Interesting that people comment about getting more output than their panel ratings.
All solar panels have the capability to produce more than their rated output. This is not some some magic which belongs to particular brands of panel.
It is almost entirely the result of the energy delivered by the sun on the panel and the alignment angle of the panel to the sun. (There are also second order losses due to wiring, power conversion and temperature)
Panels are rated by all manufacturers according to standard test conditions with a reference insolation power of 1000W/sqm. After production, the panels are subjected to exactly this level of insolation (artificially and accurately produced), directly on the face of the panel and the output power is measured. The panels are then sorted into groups depending upon how much power they produce. This is why the manufacturers have a range of different panel power ratings, say 390W, 395W, 400W and 405W, on their top of the range products. There is no difference in the production process, but there is a natural tolerance spread. This way of grouping panels tends to be more common with newer panels at the highest end of performance. Its a competitive thing because they want to quote the highest performance/efficiency number to beat the competition, so will advertise heavily, for example, the 405W performance. It may be that only 1% of the produced panels reach this level, and so they are also very expensive. As technology moves on, the manufacturers keep producing these panels, but after a while they are not at the bleeding edge of performance, and end up being rated with only one power, which is generally the minimum achieved in production. They will also move to sample testing only, which keeps the price competitive.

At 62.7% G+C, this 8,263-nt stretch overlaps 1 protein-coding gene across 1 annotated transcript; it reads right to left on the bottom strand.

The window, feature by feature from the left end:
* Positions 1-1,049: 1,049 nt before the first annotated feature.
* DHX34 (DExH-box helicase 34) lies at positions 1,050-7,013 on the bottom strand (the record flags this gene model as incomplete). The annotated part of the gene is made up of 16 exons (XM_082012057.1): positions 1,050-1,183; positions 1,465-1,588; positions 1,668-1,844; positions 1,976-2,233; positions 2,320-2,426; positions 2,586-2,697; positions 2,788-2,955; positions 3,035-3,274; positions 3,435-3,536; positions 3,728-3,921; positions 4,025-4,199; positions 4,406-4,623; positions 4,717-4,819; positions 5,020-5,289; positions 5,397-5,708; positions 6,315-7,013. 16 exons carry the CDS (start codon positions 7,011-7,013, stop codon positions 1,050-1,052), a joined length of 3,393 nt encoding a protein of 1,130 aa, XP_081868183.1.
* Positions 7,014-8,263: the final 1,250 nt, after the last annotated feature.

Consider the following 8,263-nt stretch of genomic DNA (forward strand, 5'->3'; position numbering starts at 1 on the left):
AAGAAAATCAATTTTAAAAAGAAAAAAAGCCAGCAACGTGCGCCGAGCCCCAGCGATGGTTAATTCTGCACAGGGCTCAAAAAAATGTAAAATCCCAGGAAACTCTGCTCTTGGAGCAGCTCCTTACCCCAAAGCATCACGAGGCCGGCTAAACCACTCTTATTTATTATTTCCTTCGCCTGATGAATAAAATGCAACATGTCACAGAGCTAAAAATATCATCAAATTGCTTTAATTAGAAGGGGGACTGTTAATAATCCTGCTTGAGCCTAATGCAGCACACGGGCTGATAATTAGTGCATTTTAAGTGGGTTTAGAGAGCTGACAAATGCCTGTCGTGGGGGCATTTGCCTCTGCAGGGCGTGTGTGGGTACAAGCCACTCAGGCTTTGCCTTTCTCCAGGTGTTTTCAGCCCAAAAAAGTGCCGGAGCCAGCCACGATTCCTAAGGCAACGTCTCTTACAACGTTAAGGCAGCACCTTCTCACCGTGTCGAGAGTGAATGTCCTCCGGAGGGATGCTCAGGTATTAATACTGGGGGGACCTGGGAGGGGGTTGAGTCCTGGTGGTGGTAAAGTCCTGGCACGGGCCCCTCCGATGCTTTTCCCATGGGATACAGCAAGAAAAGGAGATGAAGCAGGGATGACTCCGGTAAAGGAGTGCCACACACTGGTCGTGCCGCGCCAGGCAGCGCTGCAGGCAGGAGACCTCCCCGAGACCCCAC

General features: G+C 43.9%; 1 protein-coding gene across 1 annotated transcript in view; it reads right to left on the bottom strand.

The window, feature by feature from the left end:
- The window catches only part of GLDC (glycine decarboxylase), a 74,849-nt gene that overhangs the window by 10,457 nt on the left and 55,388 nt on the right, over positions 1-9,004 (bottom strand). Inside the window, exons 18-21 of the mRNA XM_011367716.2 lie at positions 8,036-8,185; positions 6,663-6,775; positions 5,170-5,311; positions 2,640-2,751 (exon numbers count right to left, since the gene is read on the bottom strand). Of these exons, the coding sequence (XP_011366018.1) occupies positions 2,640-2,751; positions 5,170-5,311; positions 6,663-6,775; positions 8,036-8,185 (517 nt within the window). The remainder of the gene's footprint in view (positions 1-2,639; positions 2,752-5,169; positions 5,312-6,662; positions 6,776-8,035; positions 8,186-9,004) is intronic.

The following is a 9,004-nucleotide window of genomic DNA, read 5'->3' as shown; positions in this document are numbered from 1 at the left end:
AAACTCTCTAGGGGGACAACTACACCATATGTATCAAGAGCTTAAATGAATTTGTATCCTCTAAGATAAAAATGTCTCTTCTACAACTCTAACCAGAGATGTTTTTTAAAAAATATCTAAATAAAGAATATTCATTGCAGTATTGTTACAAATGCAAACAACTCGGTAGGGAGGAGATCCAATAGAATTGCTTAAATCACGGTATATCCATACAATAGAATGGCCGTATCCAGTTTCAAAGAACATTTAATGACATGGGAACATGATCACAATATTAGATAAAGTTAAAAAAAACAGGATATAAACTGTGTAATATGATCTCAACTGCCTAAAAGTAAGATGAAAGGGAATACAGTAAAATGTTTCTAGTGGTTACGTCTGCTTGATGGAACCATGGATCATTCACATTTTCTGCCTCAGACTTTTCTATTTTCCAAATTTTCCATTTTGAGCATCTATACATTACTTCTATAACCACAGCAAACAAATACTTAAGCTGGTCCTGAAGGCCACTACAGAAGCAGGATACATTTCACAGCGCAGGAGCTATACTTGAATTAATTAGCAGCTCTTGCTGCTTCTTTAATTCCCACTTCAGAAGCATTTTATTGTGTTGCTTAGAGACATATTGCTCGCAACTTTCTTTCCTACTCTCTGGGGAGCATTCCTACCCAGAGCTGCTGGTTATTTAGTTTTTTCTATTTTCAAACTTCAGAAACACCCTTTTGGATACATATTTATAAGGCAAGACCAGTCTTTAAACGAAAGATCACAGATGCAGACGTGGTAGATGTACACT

In the real world, the insolation level is not always 1000W/sqm and of course our panels are not perfectly aligned to the solar axis. Sometimes the insolation from the sun is much more than 1000W/sqm and if our panels happen to be well aligned at that time then they will of course produce more than their rated power. Unfortunately, most of the time they produce less !
The highest levels of efficiency at the moment for commercially available panels is around 22-23%. That means that a top performing panel of area 1sqm when subjected to a perfectly aligned reference insolation power of 1000W/sqm, will produce 220-230W. Beware of panels advertising more than 230W/sqm performance, they don't exist yet.
If you stick to a reputable manufacturer, you should receive an accurately calibrated product which produces less than rated output most of the time, but sometimes if you are in the right place and you align your panel properly, you might get 10, 20, 30% more than rated output.
I really need to get back to my boat!
SV Stella A54-154